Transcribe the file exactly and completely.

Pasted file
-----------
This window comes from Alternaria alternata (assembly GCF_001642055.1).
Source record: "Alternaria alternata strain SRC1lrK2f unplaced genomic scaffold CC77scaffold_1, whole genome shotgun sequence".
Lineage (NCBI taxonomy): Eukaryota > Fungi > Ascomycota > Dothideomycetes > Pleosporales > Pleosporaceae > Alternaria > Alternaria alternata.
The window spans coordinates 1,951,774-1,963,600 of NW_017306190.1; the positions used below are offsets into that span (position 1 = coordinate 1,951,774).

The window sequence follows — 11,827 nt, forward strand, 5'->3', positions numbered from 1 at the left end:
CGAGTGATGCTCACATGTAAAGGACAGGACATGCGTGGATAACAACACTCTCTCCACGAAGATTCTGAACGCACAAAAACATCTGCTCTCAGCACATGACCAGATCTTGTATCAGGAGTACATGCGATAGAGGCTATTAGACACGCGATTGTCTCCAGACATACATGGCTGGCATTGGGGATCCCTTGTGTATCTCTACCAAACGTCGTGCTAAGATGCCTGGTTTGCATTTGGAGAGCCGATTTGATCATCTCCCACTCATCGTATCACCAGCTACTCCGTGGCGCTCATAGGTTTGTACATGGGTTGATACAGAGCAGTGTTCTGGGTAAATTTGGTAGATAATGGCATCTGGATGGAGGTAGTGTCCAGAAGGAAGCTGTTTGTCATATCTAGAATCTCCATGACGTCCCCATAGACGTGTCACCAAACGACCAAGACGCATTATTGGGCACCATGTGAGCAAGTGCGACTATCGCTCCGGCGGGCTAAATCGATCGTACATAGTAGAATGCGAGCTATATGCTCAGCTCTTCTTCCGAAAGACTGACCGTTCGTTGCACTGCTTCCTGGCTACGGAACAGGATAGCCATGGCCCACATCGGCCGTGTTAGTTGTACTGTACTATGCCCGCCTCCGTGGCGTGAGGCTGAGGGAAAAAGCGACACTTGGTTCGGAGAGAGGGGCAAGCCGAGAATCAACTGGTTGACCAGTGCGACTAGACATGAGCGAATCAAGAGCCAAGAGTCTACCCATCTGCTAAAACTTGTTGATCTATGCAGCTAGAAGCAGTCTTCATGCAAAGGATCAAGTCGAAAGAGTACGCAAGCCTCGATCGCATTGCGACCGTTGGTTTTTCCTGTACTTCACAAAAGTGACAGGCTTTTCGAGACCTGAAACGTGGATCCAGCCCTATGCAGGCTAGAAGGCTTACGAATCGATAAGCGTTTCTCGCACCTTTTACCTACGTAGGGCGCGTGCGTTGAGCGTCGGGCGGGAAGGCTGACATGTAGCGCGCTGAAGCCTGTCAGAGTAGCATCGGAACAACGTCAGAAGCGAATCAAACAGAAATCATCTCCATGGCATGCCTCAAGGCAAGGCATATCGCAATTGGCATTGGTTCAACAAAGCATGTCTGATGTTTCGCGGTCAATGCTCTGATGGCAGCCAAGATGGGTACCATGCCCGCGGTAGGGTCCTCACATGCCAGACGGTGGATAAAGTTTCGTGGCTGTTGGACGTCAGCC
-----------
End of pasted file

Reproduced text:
This window comes from Alternaria alternata (assembly GCF_001642055.1).
Source record: "Alternaria alternata strain SRC1lrK2f unplaced genomic scaffold CC77scaffold_1, whole genome shotgun sequence".
Lineage (NCBI taxonomy): Eukaryota > Fungi > Ascomycota > Dothideomycetes > Pleosporales > Pleosporaceae > Alternaria > Alternaria alternata.
The window spans coordinates 1,951,774-1,963,600 of NW_017306190.1; the positions used below are offsets into that span (position 1 = coordinate 1,951,774).

The window sequence follows — 11,827 nt, forward strand, 5'->3', positions numbered from 1 at the left end:
CGAGTGATGCTCACATGTAAAGGACAGGACATGCGTGGATAACAACACTCTCTCCACGAAGATTCTGAACGCACAAAAACATCTGCTCTCAGCACATGACCAGATCTTGTATCAGGAGTACATGCGATAGAGGCTATTAGACACGCGATTGTCTCCAGACATACATGGCTGGCATTGGGGATCCCTTGTGTATCTCTACCAAACGTCGTGCTAAGATGCCTGGTTTGCATTTGGAGAGCCGATTTGATCATCTCCCACTCATCGTATCACCAGCTACTCCGTGGCGCTCATAGGTTTGTACATGGGTTGATACAGAGCAGTGTTCTGGGTAAATTTGGTAGATAATGGCATCTGGATGGAGGTAGTGTCCAGAAGGAAGCTGTTTGTCATATCTAGAATCTCCATGACGTCCCCATAGACGTGTCACCAAACGACCAAGACGCATTATTGGGCACCATGTGAGCAAGTGCGACTATCGCTCCGGCGGGCTAAATCGATCGTACATAGTAGAATGCGAGCTATATGCTCAGCTCTTCTTCCGAAAGACTGACCGTTCGTTGCACTGCTTCCTGGCTACGGAACAGGATAGCCATGGCCCACATCGGCCGTGTTAGTTGTACTGTACTATGCCCGCCTCCGTGGCGTGAGGCTGAGGGAAAAAGCGACACTTGGTTCGGAGAGAGGGGCAAGCCGAGAATCAACTGGTTGACCAGTGCGACTAGACATGAGCGAATCAAGAGCCAAGAGTCTACCCATCTGCTAAAACTTGTTGATCTATGCAGCTAGAAGCAGTCTTCATGCAAAGGATCAAGTCGAAAGAGTACGCAAGCCTCGATCGCATTGCGACCGTTGGTTTTTCCTGTACTTCACAAAAGTGACAGGCTTTTCGAGACCTGAAACGTGGATCCAGCCCTATGCAGGCTAGAAGGCTTACGAATCGATAAGCGTTTCTCGCACCTTTTACCTACGTAGGGCGCGTGCGTTGAGCGTCGGGCGGGAAGGCTGACATGTAGCGCGCTGAAGCCTGTCAGAGTAGCATCGGAACAACGTCAGAAGCGAATCAAACAGAAATCATCTCCATGGCATGCCTCAAGGCAAGGCATATCGCAATTGGCATTGGTTCAACAAAGCATGTCTGATGTTTCGCGGTCAATGCTCTGATGGCAGCCAAGATGGGTACCATGCCCGCGGTAGGGTCCTCACATGCCAGACGGTGGATAAAGTTTCGTGGCTGTTGGACGTCAGCC